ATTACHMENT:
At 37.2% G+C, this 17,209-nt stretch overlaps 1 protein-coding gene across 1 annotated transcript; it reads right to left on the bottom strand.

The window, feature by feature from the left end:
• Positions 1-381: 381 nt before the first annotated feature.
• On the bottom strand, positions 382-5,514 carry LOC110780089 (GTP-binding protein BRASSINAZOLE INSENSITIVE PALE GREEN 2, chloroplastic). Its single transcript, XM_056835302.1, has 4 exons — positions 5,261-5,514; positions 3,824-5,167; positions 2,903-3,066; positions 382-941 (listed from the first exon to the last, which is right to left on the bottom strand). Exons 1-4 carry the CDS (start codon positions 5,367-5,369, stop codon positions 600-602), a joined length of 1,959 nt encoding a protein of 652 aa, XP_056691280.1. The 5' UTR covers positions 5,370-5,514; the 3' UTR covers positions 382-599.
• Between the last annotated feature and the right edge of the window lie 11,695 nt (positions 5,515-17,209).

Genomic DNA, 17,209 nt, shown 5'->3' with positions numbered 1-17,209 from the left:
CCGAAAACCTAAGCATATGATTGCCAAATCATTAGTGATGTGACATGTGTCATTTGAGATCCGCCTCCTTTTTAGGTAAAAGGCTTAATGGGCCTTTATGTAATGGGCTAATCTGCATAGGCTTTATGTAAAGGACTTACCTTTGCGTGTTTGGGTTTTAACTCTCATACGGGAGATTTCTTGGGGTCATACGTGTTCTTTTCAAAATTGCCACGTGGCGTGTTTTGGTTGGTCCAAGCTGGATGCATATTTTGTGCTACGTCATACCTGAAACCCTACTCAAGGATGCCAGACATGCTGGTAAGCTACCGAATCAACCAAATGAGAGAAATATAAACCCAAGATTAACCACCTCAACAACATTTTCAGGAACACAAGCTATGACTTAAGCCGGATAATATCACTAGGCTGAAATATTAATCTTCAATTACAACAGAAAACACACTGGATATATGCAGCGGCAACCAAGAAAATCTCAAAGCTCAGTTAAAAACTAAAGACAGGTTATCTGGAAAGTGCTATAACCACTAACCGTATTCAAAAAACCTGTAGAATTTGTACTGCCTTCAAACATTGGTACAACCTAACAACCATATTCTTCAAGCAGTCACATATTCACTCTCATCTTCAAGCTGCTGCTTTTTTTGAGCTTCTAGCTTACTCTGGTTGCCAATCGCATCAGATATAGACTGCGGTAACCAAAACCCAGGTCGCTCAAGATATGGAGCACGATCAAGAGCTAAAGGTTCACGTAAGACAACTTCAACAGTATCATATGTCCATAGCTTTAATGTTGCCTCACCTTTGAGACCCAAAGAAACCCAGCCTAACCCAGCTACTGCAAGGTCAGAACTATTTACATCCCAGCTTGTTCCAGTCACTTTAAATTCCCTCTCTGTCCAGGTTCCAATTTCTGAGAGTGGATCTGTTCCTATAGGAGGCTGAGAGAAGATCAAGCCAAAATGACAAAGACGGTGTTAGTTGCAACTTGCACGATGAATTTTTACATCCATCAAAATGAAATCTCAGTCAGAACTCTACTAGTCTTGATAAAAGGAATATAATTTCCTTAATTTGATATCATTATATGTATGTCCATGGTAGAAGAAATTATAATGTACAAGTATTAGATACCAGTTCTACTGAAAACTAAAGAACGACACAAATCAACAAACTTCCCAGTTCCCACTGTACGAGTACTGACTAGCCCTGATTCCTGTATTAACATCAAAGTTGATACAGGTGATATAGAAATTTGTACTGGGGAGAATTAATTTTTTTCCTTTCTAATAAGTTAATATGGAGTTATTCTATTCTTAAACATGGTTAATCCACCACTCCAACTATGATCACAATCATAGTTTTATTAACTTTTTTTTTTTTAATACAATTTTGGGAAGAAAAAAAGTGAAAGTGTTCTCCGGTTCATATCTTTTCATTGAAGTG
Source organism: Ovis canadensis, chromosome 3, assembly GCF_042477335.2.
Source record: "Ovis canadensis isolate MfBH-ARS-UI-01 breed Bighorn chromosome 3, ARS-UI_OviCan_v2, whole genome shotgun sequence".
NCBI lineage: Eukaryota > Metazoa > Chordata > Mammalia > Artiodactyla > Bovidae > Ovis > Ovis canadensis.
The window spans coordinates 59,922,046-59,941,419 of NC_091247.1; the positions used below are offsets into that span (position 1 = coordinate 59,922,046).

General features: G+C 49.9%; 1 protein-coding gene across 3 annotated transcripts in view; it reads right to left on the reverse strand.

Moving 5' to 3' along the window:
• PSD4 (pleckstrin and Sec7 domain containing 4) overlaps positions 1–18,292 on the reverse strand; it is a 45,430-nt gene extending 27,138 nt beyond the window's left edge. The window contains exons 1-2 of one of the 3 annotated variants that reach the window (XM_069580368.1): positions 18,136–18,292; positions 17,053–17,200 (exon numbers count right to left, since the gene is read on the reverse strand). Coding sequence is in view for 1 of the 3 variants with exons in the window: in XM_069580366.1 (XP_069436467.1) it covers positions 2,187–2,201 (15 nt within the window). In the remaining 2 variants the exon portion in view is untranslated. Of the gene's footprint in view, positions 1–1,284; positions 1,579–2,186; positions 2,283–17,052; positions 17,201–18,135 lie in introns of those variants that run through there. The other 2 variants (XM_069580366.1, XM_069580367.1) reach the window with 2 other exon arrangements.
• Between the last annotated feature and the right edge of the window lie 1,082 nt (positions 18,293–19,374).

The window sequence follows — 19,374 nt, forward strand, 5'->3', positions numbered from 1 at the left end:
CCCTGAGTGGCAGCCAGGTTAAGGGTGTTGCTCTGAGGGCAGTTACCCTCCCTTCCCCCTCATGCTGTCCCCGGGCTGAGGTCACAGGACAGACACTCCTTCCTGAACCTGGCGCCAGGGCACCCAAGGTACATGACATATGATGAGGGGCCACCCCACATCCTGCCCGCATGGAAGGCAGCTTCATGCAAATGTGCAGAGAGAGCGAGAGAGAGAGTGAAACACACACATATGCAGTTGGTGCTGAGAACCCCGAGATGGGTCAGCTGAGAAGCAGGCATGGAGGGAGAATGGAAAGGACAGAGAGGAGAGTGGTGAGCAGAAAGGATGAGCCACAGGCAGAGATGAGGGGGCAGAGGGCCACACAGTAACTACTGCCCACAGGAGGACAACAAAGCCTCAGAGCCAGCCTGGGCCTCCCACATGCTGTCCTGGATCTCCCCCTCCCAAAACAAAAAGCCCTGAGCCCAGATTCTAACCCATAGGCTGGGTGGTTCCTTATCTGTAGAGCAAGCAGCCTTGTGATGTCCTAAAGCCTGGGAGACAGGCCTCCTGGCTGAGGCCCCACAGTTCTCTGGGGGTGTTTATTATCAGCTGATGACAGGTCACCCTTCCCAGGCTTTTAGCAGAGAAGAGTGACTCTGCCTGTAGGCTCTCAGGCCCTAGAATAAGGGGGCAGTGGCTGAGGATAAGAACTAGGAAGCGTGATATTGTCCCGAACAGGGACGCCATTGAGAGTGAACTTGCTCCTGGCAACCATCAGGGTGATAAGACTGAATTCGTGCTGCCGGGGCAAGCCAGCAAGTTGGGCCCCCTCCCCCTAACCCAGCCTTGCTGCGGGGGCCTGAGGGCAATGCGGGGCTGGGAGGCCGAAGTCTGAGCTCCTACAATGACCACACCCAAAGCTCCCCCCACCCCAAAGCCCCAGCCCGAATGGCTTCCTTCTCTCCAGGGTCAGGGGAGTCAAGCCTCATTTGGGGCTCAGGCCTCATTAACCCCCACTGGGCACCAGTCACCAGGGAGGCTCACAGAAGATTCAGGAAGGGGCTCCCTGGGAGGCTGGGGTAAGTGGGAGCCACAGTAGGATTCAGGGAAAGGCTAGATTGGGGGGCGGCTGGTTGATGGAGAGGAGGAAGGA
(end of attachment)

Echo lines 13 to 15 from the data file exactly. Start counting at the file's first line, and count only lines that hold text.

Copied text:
Moving 5' to 3' along the window:
• PSD4 (pleckstrin and Sec7 domain containing 4) overlaps positions 1–18,292 on the reverse strand; it is a 45,430-nt gene extending 27,138 nt beyond the window's left edge. The window contains exons 1-2 of one of the 3 annotated variants that reach the window (XM_069580368.1): positions 18,136–18,292; positions 17,053–17,200 (exon numbers count right to left, since the gene is read on the reverse strand). Coding sequence is in view for 1 of the 3 variants with exons in the window: in XM_069580366.1 (XP_069436467.1) it covers positions 2,187–2,201 (15 nt within the window). In the remaining 2 variants the exon portion in view is untranslated. Of the gene's footprint in view, positions 1–1,284; positions 1,579–2,186; positions 2,283–17,052; positions 17,201–18,135 lie in introns of those variants that run through there. The other 2 variants (XM_069580366.1, XM_069580367.1) reach the window with 2 other exon arrangements.
• Between the last annotated feature and the right edge of the window lie 1,082 nt (positions 18,293–19,374).